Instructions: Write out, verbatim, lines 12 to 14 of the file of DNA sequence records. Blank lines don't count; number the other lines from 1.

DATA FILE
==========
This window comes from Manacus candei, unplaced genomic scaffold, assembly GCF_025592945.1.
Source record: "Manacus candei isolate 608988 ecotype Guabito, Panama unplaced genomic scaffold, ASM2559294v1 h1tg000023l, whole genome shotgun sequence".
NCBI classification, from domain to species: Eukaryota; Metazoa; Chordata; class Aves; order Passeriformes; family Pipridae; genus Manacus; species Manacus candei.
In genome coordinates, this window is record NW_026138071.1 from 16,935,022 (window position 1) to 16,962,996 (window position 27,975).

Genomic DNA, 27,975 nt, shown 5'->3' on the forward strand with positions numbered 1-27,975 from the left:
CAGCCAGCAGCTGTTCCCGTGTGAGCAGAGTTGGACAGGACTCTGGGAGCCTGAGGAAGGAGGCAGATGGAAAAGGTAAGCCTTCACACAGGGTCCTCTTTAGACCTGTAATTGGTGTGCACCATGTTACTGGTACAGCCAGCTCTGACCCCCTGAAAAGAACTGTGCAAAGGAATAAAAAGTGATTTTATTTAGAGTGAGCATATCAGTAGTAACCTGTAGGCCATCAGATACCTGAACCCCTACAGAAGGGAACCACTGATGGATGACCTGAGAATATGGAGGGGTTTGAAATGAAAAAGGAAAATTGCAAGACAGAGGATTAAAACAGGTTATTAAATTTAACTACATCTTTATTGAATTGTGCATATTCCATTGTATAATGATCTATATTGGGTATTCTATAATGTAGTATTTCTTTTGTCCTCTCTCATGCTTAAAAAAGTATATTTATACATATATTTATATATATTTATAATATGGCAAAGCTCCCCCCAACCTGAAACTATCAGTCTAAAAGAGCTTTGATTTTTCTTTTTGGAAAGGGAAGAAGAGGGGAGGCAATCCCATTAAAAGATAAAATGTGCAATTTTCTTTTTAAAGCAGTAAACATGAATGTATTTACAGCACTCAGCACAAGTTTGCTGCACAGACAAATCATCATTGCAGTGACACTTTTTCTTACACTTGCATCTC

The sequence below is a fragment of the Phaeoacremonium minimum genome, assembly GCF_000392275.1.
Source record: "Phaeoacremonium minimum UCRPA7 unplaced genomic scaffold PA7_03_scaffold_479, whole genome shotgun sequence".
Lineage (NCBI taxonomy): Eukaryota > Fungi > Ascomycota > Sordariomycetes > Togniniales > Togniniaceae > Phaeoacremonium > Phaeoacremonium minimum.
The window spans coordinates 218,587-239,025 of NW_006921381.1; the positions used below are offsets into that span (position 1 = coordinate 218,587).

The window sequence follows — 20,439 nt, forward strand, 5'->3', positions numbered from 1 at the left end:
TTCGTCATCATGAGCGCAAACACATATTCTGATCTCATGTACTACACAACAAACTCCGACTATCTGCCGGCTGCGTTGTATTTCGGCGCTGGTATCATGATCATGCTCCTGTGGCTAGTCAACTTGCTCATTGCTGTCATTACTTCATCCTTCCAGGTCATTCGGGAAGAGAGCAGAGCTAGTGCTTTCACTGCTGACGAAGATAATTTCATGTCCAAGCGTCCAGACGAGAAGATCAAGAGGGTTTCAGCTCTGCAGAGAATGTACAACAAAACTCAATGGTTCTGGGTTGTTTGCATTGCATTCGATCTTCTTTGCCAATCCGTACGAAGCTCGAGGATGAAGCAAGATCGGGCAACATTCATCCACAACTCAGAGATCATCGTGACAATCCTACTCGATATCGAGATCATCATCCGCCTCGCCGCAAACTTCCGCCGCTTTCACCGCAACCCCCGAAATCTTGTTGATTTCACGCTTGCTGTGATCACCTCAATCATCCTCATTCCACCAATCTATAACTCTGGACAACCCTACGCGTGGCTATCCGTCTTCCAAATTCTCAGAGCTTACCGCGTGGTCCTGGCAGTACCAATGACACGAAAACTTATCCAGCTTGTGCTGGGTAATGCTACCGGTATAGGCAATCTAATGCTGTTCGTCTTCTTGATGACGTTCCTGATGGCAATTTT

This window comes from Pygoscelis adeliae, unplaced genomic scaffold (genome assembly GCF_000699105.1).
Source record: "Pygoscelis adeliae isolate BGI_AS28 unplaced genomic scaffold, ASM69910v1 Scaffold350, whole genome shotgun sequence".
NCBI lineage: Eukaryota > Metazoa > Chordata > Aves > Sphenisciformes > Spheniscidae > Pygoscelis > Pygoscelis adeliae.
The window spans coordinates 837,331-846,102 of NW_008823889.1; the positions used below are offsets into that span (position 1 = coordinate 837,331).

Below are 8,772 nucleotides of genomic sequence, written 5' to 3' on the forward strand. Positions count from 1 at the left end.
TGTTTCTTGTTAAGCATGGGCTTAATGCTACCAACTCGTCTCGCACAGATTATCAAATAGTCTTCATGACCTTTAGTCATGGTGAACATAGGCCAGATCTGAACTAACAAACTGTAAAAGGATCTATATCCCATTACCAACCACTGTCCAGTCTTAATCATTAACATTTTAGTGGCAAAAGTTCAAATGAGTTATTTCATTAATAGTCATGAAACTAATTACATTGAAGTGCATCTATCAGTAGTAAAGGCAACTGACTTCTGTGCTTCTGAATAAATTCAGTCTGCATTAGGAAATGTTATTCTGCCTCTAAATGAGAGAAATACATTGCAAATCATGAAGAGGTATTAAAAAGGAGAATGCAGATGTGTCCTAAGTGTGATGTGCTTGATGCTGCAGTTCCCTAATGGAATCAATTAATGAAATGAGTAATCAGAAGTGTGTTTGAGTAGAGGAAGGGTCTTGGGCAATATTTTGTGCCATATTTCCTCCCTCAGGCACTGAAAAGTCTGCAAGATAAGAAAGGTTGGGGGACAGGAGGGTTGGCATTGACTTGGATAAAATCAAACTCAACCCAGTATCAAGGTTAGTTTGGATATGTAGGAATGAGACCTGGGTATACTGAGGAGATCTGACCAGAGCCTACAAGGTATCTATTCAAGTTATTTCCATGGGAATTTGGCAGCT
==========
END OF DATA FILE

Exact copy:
TTCGTCATCATGAGCGCAAACACATATTCTGATCTCATGTACTACACAACAAACTCCGACTATCTGCCGGCTGCGTTGTATTTCGGCGCTGGTATCATGATCATGCTCCTGTGGCTAGTCAACTTGCTCATTGCTGTCATTACTTCATCCTTCCAGGTCATTCGGGAAGAGAGCAGAGCTAGTGCTTTCACTGCTGACGAAGATAATTTCATGTCCAAGCGTCCAGACGAGAAGATCAAGAGGGTTTCAGCTCTGCAGAGAATGTACAACAAAACTCAATGGTTCTGGGTTGTTTGCATTGCATTCGATCTTCTTTGCCAATCCGTACGAAGCTCGAGGATGAAGCAAGATCGGGCAACATTCATCCACAACTCAGAGATCATCGTGACAATCCTACTCGATATCGAGATCATCATCCGCCTCGCCGCAAACTTCCGCCGCTTTCACCGCAACCCCCGAAATCTTGTTGATTTCACGCTTGCTGTGATCACCTCAATCATCCTCATTCCACCAATCTATAACTCTGGACAACCCTACGCGTGGCTATCCGTCTTCCAAATTCTCAGAGCTTACCGCGTGGTCCTGGCAGTACCAATGACACGAAAACTTATCCAGCTTGTGCTGGGTAATGCTACCGGTATAGGCAATCTAATGCTGTTCGTCTTCTTGATGACGTTCCTGATGGCAATTTT

This window comes from Pygoscelis adeliae, unplaced genomic scaffold (genome assembly GCF_000699105.1).
Source record: "Pygoscelis adeliae isolate BGI_AS28 unplaced genomic scaffold, ASM69910v1 Scaffold350, whole genome shotgun sequence".